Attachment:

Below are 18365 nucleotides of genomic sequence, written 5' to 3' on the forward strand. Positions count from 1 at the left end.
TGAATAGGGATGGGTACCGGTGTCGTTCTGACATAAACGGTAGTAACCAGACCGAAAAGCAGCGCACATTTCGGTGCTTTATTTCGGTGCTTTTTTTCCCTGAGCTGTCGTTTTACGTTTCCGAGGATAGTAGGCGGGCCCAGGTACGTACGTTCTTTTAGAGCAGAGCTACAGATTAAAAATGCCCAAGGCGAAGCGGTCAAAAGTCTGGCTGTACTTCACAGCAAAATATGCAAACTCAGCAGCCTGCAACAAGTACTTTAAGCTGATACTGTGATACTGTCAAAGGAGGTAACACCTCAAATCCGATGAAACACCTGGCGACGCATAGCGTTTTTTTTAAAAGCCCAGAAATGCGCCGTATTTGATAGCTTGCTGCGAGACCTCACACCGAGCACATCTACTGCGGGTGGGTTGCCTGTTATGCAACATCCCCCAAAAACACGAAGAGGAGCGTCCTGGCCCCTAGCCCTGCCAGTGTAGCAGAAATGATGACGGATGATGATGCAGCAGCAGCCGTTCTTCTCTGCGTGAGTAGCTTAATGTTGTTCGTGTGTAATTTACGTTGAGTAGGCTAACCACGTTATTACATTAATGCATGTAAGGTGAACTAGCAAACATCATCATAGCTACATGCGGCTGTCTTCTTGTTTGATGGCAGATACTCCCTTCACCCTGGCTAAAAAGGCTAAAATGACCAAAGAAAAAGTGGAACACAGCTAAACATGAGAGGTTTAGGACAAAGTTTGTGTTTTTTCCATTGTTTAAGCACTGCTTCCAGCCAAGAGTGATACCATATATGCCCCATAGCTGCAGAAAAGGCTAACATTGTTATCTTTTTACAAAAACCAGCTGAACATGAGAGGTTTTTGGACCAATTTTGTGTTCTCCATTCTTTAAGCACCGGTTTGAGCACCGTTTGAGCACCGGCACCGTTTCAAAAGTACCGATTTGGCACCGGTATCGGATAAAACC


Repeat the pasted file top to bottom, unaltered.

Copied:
Below are 18365 nucleotides of genomic sequence, written 5' to 3' on the forward strand. Positions count from 1 at the left end.
TGAATAGGGATGGGTACCGGTGTCGTTCTGACATAAACGGTAGTAACCAGACCGAAAAGCAGCGCACATTTCGGTGCTTTATTTCGGTGCTTTTTTTCCCTGAGCTGTCGTTTTACGTTTCCGAGGATAGTAGGCGGGCCCAGGTACGTACGTTCTTTTAGAGCAGAGCTACAGATTAAAAATGCCCAAGGCGAAGCGGTCAAAAGTCTGGCTGTACTTCACAGCAAAATATGCAAACTCAGCAGCCTGCAACAAGTACTTTAAGCTGATACTGTGATACTGTCAAAGGAGGTAACACCTCAAATCCGATGAAACACCTGGCGACGCATAGCGTTTTTTTTAAAAGCCCAGAAATGCGCCGTATTTGATAGCTTGCTGCGAGACCTCACACCGAGCACATCTACTGCGGGTGGGTTGCCTGTTATGCAACATCCCCCAAAAACACGAAGAGGAGCGTCCTGGCCCCTAGCCCTGCCAGTGTAGCAGAAATGATGACGGATGATGATGCAGCAGCAGCCGTTCTTCTCTGCGTGAGTAGCTTAATGTTGTTCGTGTGTAATTTACGTTGAGTAGGCTAACCACGTTATTACATTAATGCATGTAAGGTGAACTAGCAAACATCATCATAGCTACATGCGGCTGTCTTCTTGTTTGATGGCAGATACTCCCTTCACCCTGGCTAAAAAGGCTAAAATGACCAAAGAAAAAGTGGAACACAGCTAAACATGAGAGGTTTAGGACAAAGTTTGTGTTTTTTCCATTGTTTAAGCACTGCTTCCAGCCAAGAGTGATACCATATATGCCCCATAGCTGCAGAAAAGGCTAACATTGTTATCTTTTTACAAAAACCAGCTGAACATGAGAGGTTTTTGGACCAATTTTGTGTTCTCCATTCTTTAAGCACCGGTTTGAGCACCGTTTGAGCACCGGCACCGTTTCAAAAGTACCGATTTGGCACCGGTATCGGATAAAACC